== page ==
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COMMUNICATION IS KEY

WHEN ROAD USERS TALK TO EACH OTHER

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Real-time communication between vehicles and with infrastructure, networks, roads and people using V2X technology could bring many benefits to mobility in the future.

Modern technology ensures real-time exchanges. © Veniam

Modern technology ensures real-time exchanges. © Veniam

When we talk about autonomous driving, there is no doubt about the need for sophisticated communication between the various road users. But even today, probably a few years away from a nationwide autonomous infrastructure, extensive networking can offer serious advantages. The main issues here are safety and efficiency.

The whole world is talking about autonomous driving. While the U.S. electric car giant Tesla is trying to achieve the goal of fully automating its vehicles primarily through the use of cameras, Asian and European manufacturers are focusing more on LIDAR technologies. But one thing is certain for both variants: without equipping vehicles with options for reliable real-time communication, it will not be possible to achieve the next level of autonomy. All road users can benefit from vehicle-to-anything (V2X) technology, whether in the car itself, in an emergency vehicle, on a bus or on a bicycle. It consists of the direct networking of vehicles with other vehicles (V2V), with infrastructure (V2I), networks (V2N), roads (V2R) and people (V2P).

The way V2X works is based on real-time data transmission. Whereas vehicles were previously only able to communicate with each other via cellular networks, the speed and functionality of which depended to a large extent on capacity utilization, transmission from vehicle to X is to take place without any losses. This is made possible on the one hand by ITS-G5 technology based on the WLAN standard 802.11p, and on the other hand by the Cellular-V2X approach based on the 3GPP standard. These differ in their technological specifications but cannot be distinguished by laymen and achieve the same result: At the wheel of the vehicle, real-time information about traffic obstacles, accidents or approaching emergency vehicles can be called up.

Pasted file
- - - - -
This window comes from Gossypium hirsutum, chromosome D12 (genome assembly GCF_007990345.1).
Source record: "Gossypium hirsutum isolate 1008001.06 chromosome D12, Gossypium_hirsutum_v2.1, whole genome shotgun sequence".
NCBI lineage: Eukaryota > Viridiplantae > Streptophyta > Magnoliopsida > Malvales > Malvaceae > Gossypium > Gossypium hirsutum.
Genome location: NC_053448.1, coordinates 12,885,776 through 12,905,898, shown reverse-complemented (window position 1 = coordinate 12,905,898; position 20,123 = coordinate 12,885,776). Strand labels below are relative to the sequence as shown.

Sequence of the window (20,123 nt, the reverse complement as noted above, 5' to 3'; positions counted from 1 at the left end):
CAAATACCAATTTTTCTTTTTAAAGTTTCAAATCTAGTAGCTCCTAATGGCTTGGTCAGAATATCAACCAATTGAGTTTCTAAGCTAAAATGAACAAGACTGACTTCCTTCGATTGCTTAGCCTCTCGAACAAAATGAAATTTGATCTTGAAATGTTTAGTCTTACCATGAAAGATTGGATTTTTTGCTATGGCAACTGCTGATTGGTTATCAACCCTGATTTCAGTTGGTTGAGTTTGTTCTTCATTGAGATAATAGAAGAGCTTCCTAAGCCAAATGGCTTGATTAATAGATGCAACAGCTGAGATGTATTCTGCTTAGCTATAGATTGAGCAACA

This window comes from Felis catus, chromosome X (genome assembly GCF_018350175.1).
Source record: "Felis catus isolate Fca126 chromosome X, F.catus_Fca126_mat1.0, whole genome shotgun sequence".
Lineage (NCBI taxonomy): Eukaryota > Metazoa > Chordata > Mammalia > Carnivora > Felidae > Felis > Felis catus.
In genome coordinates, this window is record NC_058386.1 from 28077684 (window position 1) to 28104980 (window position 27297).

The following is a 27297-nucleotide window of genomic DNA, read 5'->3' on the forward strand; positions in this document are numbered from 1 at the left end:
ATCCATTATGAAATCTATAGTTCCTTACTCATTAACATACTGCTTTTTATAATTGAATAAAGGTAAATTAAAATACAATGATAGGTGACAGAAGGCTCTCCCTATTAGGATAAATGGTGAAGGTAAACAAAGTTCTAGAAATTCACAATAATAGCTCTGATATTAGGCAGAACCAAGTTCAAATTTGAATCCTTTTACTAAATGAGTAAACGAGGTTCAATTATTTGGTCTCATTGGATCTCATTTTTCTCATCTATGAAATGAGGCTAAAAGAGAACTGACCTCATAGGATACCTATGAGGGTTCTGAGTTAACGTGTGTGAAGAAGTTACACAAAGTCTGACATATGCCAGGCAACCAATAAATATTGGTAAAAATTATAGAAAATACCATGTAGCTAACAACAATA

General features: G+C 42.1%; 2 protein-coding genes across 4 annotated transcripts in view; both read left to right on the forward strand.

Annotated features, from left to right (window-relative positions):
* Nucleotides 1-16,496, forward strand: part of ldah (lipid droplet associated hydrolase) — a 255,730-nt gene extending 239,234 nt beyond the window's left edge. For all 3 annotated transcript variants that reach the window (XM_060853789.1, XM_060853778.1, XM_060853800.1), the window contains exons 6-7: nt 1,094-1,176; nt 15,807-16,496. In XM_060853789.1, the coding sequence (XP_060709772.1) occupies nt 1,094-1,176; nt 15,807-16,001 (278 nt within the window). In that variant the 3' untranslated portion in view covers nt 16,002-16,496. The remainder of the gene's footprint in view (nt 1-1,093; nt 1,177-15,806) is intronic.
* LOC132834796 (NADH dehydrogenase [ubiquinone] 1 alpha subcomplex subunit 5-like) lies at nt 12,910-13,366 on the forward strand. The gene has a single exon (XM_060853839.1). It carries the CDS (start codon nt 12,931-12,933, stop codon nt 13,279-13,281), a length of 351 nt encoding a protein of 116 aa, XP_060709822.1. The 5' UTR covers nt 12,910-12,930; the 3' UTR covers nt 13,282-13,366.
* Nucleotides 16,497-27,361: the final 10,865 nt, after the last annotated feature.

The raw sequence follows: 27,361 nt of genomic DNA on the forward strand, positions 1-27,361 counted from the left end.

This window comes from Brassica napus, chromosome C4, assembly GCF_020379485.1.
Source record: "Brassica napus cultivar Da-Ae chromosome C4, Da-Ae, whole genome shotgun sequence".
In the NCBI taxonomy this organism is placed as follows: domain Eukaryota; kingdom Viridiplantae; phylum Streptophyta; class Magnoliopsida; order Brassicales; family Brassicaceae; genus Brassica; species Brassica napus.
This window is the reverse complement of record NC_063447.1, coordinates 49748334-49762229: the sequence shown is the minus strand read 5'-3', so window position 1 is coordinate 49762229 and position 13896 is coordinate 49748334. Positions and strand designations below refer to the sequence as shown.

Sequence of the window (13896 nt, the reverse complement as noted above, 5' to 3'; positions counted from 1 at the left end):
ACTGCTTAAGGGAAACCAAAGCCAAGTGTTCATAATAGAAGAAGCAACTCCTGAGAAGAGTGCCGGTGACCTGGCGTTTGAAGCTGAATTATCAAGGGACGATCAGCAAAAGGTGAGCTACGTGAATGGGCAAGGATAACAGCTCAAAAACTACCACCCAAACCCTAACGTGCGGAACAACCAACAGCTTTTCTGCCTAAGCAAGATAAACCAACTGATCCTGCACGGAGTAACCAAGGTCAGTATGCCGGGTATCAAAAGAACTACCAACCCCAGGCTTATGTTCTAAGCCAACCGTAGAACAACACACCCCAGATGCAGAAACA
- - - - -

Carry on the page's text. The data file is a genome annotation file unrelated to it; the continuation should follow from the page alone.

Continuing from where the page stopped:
The intelligent traffic system

Many of the dicey situations that "weaker" road users face could be averted through intelligent communication. Not only in heavy rush-hour traffic, but also in more peripheral areas with poorly visible curves, most fatal accidents involving cyclists - between 30 and 40 in Germany each year, according to the ADFC - occur when large vehicles turn right. With the help of V2X technology, the cyclists' smartphone:can send a signal to the software of the soon-to-turn truck seconds before the intersection, so that the truck is forewarned and can brake. In further stages of automation, the vehicle could even take evasive action or brake automatically. This also highlights the advantage that advance communication has over radar, ultrasound and camera sensors: the algorithms predict the critical situation before it even occurs.

Parking management is another area of application for communications technology. Networking vehicles and parking operators can ensure that information about free parking spaces is played directly into the cockpit, which can significantly reduce "search traffic" and thus also pollutant emissions. At a later level of automation, there is talk of "automated valet parking," whereby the car can be left at a predefined point and picked up again - the autopilot takes care of the rest, always in communication with the parking garage.

Another category of convenience services is efficient route control via V2X communication, which can reduce the workload for both drivers and the traffic system. Services such as Green Light Optimal Speed Advisory ensure an exchange of information between the traffic light and the vehicle and recommend the optimal speed for the person behind the wheel to arrive at the next traffic light during a green phase. This prevents abrupt braking, which can cause long tailbacks, and increases the efficiency with which urban space is used. Dynamic route guidance can also be optimized through real-time communication, since information about busy roads is not first sent to the navigation system through the cellular network, but from vehicle to vehicle in a matter of seconds.

By means of V2X communication, vehicles are in contact with each other as well as with their environment. The communication is intended to increase both safety and efficiency in road traffic. © Bosch

By means of V2X communication, vehicles are in contact with each other as well as with their environment. The communication is intended to increase both safety and efficiency in road traffic. © Bosch